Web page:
Photo: Chris Jones/INDYCAR

Double Triumphant for Sebastien Bourdais at St. Petersburg

By Luis Torres, Staff Writer

Defending Firestone Grand Prix of St. Petersburg winner Sébastien Bourdais restarted in third with two laps remaining. One corner later, Alexander Rossi tangled with race leader and INDYCAR series debutant driver Robert Wickens, propelling Bourdais’ No. 18 SealMaster Honda on top of the leaderboard and captured a feelgood second straight win at the Florida street circuit, leading 30 of 110 laps.

The victory was Bourdais’ 37th career INDYCAR victory and perhaps his most triumphant after surviving a horrific Turn 2 qualifying crash during Pole Day at Indianapolis Motor Speedway last May, sidelining him for nine races.

An exhausted Bourdais said this victory was as emotional than last seasaon and had to rely on being consistent.

“This is emotional because I was able from a few broken bones to come back in this victory circle,” Bourdais said.

“I couldn’t be any happier for Dale Coyne Racing, Vasser-Sullivan, SealMaster and everybody on board, all the boys. They worked so hard. It’s a tiny group but they work their tails off. We didn’t have the fastest car today but we had consistency and we pulled it together.

“We were going to get a podium today, which was awesome. I was really happy for Robert and kind of heartbroken for him, but for us it is just such an upset. I can’t quite put it into words.”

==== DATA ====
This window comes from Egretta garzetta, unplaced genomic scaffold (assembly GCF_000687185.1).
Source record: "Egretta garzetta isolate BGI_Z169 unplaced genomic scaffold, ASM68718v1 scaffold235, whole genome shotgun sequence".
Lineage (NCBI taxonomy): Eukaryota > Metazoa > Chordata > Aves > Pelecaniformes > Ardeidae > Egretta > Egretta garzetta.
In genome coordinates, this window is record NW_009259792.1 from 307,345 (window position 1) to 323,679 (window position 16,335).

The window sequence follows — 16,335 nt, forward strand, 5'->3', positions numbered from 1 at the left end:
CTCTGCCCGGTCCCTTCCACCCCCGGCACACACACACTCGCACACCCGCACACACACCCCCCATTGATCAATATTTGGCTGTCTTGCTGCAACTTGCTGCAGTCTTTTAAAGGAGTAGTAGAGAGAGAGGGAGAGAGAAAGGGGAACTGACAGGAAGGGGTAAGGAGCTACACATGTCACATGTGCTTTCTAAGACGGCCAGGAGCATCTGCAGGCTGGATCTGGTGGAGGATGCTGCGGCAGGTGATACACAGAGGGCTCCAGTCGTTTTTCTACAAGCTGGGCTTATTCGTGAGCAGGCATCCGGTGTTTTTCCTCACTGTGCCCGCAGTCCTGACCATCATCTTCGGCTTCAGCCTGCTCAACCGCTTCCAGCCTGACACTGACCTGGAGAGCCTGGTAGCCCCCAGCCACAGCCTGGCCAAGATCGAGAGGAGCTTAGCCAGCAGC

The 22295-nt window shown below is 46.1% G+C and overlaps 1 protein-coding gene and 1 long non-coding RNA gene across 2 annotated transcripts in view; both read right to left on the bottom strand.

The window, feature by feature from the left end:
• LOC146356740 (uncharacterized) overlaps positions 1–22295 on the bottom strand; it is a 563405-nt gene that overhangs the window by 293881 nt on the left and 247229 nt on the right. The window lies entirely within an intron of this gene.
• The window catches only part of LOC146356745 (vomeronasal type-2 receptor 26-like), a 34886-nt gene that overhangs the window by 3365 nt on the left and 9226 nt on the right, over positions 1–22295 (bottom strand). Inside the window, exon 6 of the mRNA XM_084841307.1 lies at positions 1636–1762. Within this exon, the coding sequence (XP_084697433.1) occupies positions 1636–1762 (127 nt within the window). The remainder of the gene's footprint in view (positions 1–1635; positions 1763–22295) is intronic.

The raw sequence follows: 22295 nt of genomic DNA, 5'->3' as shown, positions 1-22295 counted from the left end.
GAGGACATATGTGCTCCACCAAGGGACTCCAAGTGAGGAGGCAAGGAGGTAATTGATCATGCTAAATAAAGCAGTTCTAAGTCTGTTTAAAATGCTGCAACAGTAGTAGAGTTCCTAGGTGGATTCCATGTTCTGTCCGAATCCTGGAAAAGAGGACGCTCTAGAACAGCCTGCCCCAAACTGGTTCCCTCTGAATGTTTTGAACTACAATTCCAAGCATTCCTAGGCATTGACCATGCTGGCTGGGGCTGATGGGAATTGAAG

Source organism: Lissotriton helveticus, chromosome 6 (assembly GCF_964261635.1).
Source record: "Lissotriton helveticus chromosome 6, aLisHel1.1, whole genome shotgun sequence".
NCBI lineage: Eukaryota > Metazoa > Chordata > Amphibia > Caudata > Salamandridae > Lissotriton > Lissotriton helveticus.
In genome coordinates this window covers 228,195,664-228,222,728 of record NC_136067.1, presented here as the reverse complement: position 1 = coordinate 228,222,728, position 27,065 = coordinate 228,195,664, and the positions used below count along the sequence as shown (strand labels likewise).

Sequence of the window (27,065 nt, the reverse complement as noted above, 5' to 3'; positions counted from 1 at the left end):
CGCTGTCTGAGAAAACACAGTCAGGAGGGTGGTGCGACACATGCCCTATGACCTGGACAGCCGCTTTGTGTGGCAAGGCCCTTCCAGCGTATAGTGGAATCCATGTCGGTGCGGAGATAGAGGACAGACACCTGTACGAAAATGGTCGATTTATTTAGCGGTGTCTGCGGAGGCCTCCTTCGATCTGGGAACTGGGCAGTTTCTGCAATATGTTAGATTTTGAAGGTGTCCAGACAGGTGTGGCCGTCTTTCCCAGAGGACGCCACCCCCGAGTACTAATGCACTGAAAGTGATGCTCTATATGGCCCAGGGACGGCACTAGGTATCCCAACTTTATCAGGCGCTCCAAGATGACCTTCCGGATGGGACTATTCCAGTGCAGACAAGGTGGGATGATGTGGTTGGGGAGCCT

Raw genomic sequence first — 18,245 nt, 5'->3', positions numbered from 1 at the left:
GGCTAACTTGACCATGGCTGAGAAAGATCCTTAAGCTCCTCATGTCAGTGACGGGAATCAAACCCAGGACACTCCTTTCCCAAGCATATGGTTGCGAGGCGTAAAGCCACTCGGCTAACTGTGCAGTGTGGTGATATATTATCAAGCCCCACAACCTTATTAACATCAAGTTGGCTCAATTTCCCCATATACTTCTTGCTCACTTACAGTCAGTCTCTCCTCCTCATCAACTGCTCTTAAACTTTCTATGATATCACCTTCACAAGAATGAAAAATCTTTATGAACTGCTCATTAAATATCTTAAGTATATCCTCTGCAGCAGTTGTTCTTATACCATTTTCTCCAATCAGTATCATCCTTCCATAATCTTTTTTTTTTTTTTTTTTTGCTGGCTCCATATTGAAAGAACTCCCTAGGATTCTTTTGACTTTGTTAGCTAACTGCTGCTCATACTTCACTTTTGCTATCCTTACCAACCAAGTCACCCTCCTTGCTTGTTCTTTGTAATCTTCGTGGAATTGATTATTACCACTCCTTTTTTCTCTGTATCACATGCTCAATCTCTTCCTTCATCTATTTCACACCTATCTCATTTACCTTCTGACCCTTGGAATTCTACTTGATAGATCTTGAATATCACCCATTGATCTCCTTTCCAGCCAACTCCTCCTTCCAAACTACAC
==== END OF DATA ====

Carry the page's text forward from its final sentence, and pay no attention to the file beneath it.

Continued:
Bourdais’ day started with a hurdle after starting 14th on the grid, looking to avoid the opening lap carnage, but he wasn’t able to do so after his right rear tire went down.

“I tried to avoid the punches and to make sure I wasn’t going to hit anyone, and it worked out, until I felt a little tap in the back and then, sure enough, I got an alarm on the dash and I got a right rear tire going down on the opening lap, like here we go again,” Bourdais said during the post-race press conference.

“And so you come in the pits, change tires, it was a brand new set of red tires, as well. I’m like, this is awesome. So now you are at the back, and obviously the back isn’t really — it’s not the back so much anymore because by the time I came back around there are four or five other cars that were stuffed in the wall sideways, backwards, in tires, tangled, whatever.

“So it was a bit of a crazy start, and then it just kept getting crazier and crazier, restart after restart, couldn’t settle into any kind of rhythm, and with all those yellows, I knew this was going to turn into a two-stopper from there.”

The different pit strategy proved beneficial as he took the lead for the first time on Lap 25 and held it for 14 laps. During his Lap 39 pit stop, the No. 18 team switched from the red alternative Firestone tires to primary which he stuck with for the remainder of the race, citing running on reds was a bit tough and the car ran good on blacks.

As the race winded down, Bourdais regained the lead on Lap 63, but a quicker Wickens tried to hunt him down and was unsuccessful. Bourdais inherited the lead to Wickens on Lap 77 to make his final stop.

Once the cycle of stops was completed, Bourdais was running in third with podium on his sight. That all changed with 10 laps to go after rookie Rene Binder hit the Turn 10 tire barriers, bringing out a full course caution.

The race restarted, but the action was quickly halted after Carlin driver Max Chilton stalled his car in Turn 8. A lap later, the race restarted once again where the plot thickened as Rossi went high for the race lead, but his car twitched in the first braking corner and collided into Wickens, sending him into the Turn 1 wall.

Rossi settled for third without punishment while Wickens’ stellar debut ends in heartbreak. Only bringing home a destroyed car and an 18th place finish on his small, but already impressive INDYCAR resumé.